It’s difficult to get things growing on degraded lands. Stripped of their original forest cover, drained of moisture, and often contaminated, acidified and/or plagued by salinification, these landscapes often remain bare for decades, leaching high levels of carbon dioxide into the atmosphere in the meantime.
Hence why Center for International Forestry Research (CIFOR) scientist Himlal Baral and his colleagues were thrilled at the sight of the native tree species Pongamia pinnata thriving just 1.5 years after being planted in a trial plot on degraded peatlands in Central Kalimantan, Indonesia. They also observed the native tree species growing well on land formerly used for mining there and in degraded areas in Central Java. “It’s a rocky area with very poor soil – hardly any topsoil – and the pongamia was growing everywhere,” he recalls.
Pongamia is a quick-growing, nitrogen-fixing, wide-canopied tree that is native across much of Asia and the Pacific and traditionally used for fuelwood, animal fodder, shade, soil improvement and medicinal purposes. In the Indonesian archipelago, “you can find it in most places,” said Baral, “but people don’t necessarily know its value or range of uses.”
Now, a new article in the journal Forests, which was co-written by a group of Indonesian and international forestry scientists including Baral, seeks to spotlight this under-sung tropical ecosystem hero by documenting its potential to meet contemporary energy-production, restoration and livelihood goals.
In plane sight
As part of its nationally determined contributions to the UN Paris Agreement on climate change, Indonesia’s government has committed to restoring 14 million hectares of degraded and marginal land – including over 2 million hectares of degraded peatlands – by 2030. According to the study’s authors, pongamia is a compelling option for these restoration efforts, as it is extremely hardy and can thrive in a range of harsh environmental conditions, including extreme heat and dryness, waterlogging, salinity and chemical contamination.
That’s not the only box it ticks, however. “While the government’s ambitions might be primarily about restoration, local people’s interest is in trees that can give them some value or income,” says Baral. Here, too, pongamia punches above its weight: recent studies have found that its high-yielding seeds offer significant potential as a source of biofuel – including as a renewable, bio-based jet fuel that is clean-burning, non-corrosive and has no sulfur emissions.
Because it can be grown on land that has little agricultural potential, the use of pongamia for this purpose avoids the common critiques leveraged at many biofuel crops: that they take up valuable, fertile-soiled spaces that could otherwise be used for growing food. Given the government’s aim to increase the proportion of its energy coming from local renewable sources, growing pongamia for biofuel could well be a wise livelihood choice for locals in degraded landscapes around Indonesia.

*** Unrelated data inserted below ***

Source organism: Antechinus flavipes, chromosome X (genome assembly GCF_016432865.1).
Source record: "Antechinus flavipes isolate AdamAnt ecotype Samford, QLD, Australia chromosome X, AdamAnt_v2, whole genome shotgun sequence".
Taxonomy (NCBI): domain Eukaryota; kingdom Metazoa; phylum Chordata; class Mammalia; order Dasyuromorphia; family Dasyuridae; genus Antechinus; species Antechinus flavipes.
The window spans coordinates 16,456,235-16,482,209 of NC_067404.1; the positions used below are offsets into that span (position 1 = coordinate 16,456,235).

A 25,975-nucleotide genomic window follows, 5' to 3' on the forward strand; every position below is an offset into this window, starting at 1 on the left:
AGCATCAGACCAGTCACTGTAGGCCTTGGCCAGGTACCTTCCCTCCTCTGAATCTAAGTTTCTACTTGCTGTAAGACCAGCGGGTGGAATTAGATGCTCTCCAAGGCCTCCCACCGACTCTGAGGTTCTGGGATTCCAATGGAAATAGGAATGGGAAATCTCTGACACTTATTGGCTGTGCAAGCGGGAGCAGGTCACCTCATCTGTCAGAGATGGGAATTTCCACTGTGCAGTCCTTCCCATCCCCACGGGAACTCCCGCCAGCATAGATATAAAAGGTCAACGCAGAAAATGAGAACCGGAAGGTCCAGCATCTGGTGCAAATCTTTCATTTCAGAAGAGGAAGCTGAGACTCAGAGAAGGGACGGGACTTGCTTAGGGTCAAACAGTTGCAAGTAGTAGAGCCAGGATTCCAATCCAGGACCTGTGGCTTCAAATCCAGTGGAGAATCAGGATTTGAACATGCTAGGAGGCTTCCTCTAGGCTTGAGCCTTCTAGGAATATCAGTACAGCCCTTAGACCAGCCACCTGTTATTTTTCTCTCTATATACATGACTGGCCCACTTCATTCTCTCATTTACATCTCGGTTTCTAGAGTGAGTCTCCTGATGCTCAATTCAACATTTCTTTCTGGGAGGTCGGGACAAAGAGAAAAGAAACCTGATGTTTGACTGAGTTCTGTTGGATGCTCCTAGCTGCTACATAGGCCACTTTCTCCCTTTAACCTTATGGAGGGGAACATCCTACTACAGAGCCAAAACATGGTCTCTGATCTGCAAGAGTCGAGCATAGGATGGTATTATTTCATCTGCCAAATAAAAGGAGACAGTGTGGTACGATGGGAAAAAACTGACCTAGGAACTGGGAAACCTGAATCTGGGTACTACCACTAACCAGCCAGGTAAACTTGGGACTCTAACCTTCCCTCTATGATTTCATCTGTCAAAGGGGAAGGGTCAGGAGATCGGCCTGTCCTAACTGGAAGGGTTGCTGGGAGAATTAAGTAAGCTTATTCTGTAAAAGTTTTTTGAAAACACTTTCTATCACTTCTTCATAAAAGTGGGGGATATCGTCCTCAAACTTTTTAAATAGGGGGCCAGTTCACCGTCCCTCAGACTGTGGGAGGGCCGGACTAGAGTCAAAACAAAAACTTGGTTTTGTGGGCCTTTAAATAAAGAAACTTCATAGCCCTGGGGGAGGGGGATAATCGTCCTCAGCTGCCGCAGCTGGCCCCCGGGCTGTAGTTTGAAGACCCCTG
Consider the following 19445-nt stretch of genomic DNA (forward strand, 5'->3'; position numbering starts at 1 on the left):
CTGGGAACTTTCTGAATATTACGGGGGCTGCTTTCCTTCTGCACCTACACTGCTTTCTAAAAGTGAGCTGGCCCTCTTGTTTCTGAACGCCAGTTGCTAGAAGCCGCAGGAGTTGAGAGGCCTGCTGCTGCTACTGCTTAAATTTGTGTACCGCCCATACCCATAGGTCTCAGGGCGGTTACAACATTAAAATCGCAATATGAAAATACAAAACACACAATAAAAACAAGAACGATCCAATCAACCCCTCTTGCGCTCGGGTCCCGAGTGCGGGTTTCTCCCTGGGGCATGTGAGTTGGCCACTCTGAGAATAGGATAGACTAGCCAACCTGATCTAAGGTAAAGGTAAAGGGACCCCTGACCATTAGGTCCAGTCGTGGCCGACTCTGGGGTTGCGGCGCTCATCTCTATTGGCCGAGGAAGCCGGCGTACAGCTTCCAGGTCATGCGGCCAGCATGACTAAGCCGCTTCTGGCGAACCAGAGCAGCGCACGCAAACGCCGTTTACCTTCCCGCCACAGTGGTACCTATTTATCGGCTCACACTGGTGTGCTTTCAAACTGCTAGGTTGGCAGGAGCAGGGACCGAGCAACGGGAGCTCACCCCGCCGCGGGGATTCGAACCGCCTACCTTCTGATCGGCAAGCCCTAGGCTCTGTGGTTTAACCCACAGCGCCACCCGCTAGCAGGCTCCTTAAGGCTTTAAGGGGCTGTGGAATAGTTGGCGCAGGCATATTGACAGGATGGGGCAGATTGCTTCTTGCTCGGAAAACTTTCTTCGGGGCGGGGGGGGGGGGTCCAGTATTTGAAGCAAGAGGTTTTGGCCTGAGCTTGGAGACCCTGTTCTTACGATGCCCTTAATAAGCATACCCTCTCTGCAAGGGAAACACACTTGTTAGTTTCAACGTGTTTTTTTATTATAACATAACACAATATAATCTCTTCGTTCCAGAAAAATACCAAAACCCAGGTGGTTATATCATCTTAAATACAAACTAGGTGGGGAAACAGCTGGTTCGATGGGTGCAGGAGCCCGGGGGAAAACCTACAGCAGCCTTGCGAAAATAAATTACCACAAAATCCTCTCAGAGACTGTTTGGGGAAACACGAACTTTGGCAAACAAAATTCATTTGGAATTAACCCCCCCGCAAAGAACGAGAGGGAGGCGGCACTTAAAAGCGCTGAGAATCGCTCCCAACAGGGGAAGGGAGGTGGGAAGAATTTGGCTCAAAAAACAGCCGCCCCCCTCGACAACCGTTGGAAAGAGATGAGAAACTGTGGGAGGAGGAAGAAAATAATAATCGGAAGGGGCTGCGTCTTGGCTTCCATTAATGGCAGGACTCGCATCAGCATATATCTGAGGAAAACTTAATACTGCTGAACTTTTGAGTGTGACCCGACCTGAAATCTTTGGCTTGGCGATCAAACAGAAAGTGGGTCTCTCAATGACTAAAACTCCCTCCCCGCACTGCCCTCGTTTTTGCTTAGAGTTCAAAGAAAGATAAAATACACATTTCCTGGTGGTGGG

Credits where they’re due
There are other potential benefits to smallholders of incorporating pongamia into their farming systems, too. The trees thrive at altitudes from sea level to over 1,200 meters, and as such could prove a promising choice for shade-grown coffee agroforestry. The tree species that Indonesian farmers traditionally use for coffee shading, such as Leucaena leucocephala, “are very prone to invasive pests like Heteropsylla cubana, which is now endemic in the islands,” says Budi Leksono, a professor who works at Indonesia’s Ministry of Forestry and Environment’s Research and Development Agency.
Using pesticides and herbicides to keep these challenges under control negatively impacts coffee’s flavor, and the health of the ecosystem in general. “So our farmers now need alternative species for coffee shading,” he says. Pongamia, with its natural pest resistance and soil-enhancing qualities, is an obvious choice: in 2022, the scientists plan to begin trialing the tree for this purpose in the Balinese highlands.
Carbon credits are another promising possibility for pongamia plantations. “At this particular global moment, you can imagine the carbon [sequestration and crediting] demand is huge – we are getting a lot of inquiries about pongamia for this purpose,” says Baral, noting pongamia’s advantages over other tree crops like teak and mahogany that struggle with permanence due to their high value as timber. “Because the interest [in pongamia] is in the seeds, it means the trees will stay in the landscape,” he says.
However, Leksono notes that “we still have to gather a lot more information on the carbon sequestering potential for pongamia” before accreditation can be properly explored.
And can we eat those vibrant, abundant reddish-brown pongamia seeds? “That’s an interesting question,” laughs Leksono. While locals have traditionally avoided the seeds because of their bitter taste and low-level toxicity, scientists at Californian agricultural technology company TerViva are currently experimenting with treating and processing them into nutritious, tasty, protein-rich oils and flours.
For food or otherwise, it’s clear that planting pongamia on Indonesia’s degraded lands could “fulfill a whole lot of ambitions and address the interests of many different stakeholders – at government, community and international level – all in one go,” says Baral.